How and Why Online Collaboration Enables Built In Business Continuity

Thumbnail image for Kathy-chill-Citrix-online-Citrix.jpgBy Kathy Chill, Citrix Online VP of Business Development and Product Marketing
Unexpected – and even expected – work disruptions are a way of life. For example, meteorologists have predicted the 2010 hurricane season to be severe, as the first half of the season has already produced the same number of storms as an average season and doesn’t seem to be slowing down. For companies based in hurricane-prone areas, this presents a potential threat to business operations. Now is the time for small and medium businesses (SMBs) to put business continuity plans in place and ensure they can remain operational during any weather disruption.
Business continuity planning is important for all companies, not just those often hit by severe weather. Unpredicted disruptions – like the Swine Flu virus of last winter or major traffic accidents that affect employees’ commute and access to the office – can occur anywhere, anytime.
Beyond protecting IT systems and infrastructure in the event of a disruption, business continuity plans should address how employees will continue working and stay productive if the office is not accessible for any reason. The impact on business from unforeseen interruptions can be extensive and detrimental: from unhappy clients to lost revenue and even business collapse. A survey of 500 SMBs in the middle Atlantic states, commissioned by Citrix Online, projected that last winter’s severe storms resulted in a loss of nearly 50 million man hours of productivity in the states surveyed. This is based on 52 percent of survey respondents having lost six or more hours of work due to the storms. The study also found that while half the respondents had been forced to cancel or reschedule at least one meeting in the last year due to bad weather, 47 percent had no technology tools, flex time, virtual work provisions or alternate assignments to turn to when commuting was a challenge.

You must realize that operations can continue regardless of whether the physical office is out of commission. In fact, with access to a power source and Internet connection, businesses can stay productive from any location by using virtual collaboration and remote access technology to do work and communicate as usual. These solutions enable staff to conduct meetings online, collaborate on projects and effectively communicate with each other, customers and partners alike. Additionally, these tools provide access to office desktops, including programs, files and email so employees can work from anywhere just as if they were at the office.

Here are strategies to consider when developing a business continuity plan:

  • Review the roles and responsibilities of company departments and determine what employees need in order to get their work done. Think about this in terms of productivity and keep in mind that there may be very different needs depending on the employee’s role and responsibilities. For example, engineers have different requirements than those in the sales and customer service departments.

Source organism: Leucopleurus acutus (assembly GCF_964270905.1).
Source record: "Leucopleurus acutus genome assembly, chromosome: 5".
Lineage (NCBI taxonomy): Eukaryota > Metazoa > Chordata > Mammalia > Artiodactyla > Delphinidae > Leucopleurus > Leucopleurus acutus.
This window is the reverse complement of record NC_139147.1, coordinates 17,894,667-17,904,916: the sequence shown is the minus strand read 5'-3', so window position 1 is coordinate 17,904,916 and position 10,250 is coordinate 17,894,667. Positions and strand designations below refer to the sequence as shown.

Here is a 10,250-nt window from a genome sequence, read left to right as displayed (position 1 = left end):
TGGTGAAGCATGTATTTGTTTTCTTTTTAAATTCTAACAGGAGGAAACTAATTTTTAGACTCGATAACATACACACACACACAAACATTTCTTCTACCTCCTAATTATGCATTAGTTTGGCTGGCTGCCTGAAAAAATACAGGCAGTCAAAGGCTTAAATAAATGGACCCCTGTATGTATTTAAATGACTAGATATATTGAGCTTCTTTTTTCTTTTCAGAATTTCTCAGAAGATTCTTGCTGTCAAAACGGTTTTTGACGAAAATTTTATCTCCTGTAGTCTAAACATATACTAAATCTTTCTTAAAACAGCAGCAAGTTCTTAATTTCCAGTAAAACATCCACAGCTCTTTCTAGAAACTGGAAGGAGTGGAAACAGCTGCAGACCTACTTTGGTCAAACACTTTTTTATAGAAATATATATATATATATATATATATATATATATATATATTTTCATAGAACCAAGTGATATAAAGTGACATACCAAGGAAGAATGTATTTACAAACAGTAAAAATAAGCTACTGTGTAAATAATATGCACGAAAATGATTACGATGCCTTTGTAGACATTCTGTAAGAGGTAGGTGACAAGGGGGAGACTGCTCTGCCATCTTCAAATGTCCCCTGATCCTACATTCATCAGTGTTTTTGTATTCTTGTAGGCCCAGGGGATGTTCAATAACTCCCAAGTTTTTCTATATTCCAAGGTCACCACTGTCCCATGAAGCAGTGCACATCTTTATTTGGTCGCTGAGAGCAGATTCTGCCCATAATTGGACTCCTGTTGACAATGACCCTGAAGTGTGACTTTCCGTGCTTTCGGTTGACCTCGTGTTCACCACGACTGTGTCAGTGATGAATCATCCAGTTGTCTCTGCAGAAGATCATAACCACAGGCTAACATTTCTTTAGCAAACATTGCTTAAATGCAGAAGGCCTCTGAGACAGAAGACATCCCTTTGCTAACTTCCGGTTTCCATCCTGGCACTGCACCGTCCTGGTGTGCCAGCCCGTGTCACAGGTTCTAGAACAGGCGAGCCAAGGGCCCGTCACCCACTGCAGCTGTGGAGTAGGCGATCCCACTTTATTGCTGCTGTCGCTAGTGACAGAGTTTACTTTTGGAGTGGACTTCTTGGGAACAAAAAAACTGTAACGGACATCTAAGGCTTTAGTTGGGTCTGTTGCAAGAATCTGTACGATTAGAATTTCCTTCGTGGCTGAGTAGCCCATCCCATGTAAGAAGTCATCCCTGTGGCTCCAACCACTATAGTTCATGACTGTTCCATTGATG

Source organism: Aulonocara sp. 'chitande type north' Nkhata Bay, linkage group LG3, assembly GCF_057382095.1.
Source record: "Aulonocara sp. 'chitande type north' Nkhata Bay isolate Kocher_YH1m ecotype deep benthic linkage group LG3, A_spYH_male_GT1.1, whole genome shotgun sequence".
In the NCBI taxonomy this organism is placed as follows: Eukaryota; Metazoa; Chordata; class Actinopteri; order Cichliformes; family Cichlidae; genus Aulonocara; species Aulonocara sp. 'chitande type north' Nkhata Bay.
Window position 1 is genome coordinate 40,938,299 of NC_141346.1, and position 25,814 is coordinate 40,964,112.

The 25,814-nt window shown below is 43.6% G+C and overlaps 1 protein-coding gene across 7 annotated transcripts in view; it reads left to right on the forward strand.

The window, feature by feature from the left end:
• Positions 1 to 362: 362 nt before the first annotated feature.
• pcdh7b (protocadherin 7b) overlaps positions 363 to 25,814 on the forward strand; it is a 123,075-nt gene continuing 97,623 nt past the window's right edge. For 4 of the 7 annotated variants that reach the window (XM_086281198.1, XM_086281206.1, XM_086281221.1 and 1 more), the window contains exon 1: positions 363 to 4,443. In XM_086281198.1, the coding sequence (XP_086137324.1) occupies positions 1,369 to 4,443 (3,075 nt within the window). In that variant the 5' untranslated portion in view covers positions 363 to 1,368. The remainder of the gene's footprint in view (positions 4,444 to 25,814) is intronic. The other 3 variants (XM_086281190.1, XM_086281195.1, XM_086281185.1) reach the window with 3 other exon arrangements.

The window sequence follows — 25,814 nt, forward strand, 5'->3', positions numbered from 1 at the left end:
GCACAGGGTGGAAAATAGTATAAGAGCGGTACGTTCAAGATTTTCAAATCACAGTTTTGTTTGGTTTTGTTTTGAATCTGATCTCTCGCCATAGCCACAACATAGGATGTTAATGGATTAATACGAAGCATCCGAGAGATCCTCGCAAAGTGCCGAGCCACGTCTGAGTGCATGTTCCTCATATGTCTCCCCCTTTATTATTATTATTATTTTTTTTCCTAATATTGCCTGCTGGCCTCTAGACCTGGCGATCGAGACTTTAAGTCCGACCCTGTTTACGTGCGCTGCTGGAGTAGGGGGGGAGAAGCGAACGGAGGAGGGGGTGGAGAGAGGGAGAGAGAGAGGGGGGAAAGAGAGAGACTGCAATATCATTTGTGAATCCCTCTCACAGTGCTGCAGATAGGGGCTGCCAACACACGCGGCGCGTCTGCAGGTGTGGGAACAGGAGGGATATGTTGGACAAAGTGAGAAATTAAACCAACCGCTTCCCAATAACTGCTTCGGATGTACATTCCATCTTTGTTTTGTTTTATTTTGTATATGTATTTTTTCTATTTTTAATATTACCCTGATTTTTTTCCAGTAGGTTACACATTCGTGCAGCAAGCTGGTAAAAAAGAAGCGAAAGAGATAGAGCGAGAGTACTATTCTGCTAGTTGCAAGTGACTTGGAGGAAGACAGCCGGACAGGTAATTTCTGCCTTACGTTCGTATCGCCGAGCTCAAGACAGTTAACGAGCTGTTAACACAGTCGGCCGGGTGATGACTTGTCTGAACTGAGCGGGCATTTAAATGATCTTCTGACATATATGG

• Evaluate the solutions required to support these identified needs. The most effective remote access and virtual collaboration solutions are those that are simple to deploy and use. SaaS-based technology can be optimal here as it can be easily downloaded from the web, implemented throughout an organization and activated with a few clicks of a mouse. The ideal solution is one that does not require employee training, additional equipment or advance setup on home and personal computers.
  • Develop a plan. Putting a business continuity plan in place is critical and regular testing is also important. Be sure to check your business continuity strategy annually to determine if there are any holes that could jeopardize it. Training your employees on best practices will help to ensure compliance.

Preparation for the unknown and the guarantee that your workforce can stay productive while away from the office is vitally important for all companies, especially SMBs whose resources are limited. The good news is that companies are catching on. According to a recent Forrester Research survey of 2,803 IT decision-makers, developing business continuity and disaster recovery capabilities is the number one priority for SMBs and the second highest priority for enterprises for the next 12 months. An estimated 32 percent of enterprises and 36 percent of SMBs plan to increase spending on business continuity by at least five percent.
Ensure your company is on the right track to maintain productivity in the event of any disruption with early planning and the right technology solutions.